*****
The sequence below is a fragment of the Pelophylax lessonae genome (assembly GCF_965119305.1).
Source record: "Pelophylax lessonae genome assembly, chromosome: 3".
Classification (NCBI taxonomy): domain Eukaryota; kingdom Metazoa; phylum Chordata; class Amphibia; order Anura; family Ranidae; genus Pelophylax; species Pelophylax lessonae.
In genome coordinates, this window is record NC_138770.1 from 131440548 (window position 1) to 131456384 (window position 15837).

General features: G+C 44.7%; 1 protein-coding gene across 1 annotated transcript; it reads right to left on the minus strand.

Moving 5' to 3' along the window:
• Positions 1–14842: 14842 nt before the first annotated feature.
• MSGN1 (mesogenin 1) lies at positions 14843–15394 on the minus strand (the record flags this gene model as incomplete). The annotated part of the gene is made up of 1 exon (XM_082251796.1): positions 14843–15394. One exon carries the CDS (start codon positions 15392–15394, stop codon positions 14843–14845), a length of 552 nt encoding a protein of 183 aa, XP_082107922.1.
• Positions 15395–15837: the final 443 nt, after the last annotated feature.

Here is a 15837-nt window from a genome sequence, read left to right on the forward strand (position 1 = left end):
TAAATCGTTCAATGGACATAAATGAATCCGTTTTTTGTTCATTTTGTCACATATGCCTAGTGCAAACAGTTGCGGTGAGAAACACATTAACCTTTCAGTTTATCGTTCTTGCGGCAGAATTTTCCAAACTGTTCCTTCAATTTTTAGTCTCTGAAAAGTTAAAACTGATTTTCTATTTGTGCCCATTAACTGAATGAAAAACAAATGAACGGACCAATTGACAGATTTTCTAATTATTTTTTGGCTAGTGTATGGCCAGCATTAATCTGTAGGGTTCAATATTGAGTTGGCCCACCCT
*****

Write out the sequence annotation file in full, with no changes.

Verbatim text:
The sequence below is a fragment of the Pelophylax lessonae genome (assembly GCF_965119305.1).
Source record: "Pelophylax lessonae genome assembly, chromosome: 3".
Classification (NCBI taxonomy): domain Eukaryota; kingdom Metazoa; phylum Chordata; class Amphibia; order Anura; family Ranidae; genus Pelophylax; species Pelophylax lessonae.
In genome coordinates, this window is record NC_138770.1 from 131440548 (window position 1) to 131456384 (window position 15837).

General features: G+C 44.7%; 1 protein-coding gene across 1 annotated transcript; it reads right to left on the minus strand.

Moving 5' to 3' along the window:
• Positions 1–14842: 14842 nt before the first annotated feature.
• MSGN1 (mesogenin 1) lies at positions 14843–15394 on the minus strand (the record flags this gene model as incomplete). The annotated part of the gene is made up of 1 exon (XM_082251796.1): positions 14843–15394. One exon carries the CDS (start codon positions 15392–15394, stop codon positions 14843–14845), a length of 552 nt encoding a protein of 183 aa, XP_082107922.1.
• Positions 15395–15837: the final 443 nt, after the last annotated feature.

Here is a 15837-nt window from a genome sequence, read left to right on the forward strand (position 1 = left end):
TAAATCGTTCAATGGACATAAATGAATCCGTTTTTTGTTCATTTTGTCACATATGCCTAGTGCAAACAGTTGCGGTGAGAAACACATTAACCTTTCAGTTTATCGTTCTTGCGGCAGAATTTTCCAAACTGTTCCTTCAATTTTTAGTCTCTGAAAAGTTAAAACTGATTTTCTATTTGTGCCCATTAACTGAATGAAAAACAAATGAACGGACCAATTGACAGATTTTCTAATTATTTTTTGGCTAGTGTATGGCCAGCATTAATCTGTAGGGTTCAATATTGAGTTGGCCCACCCT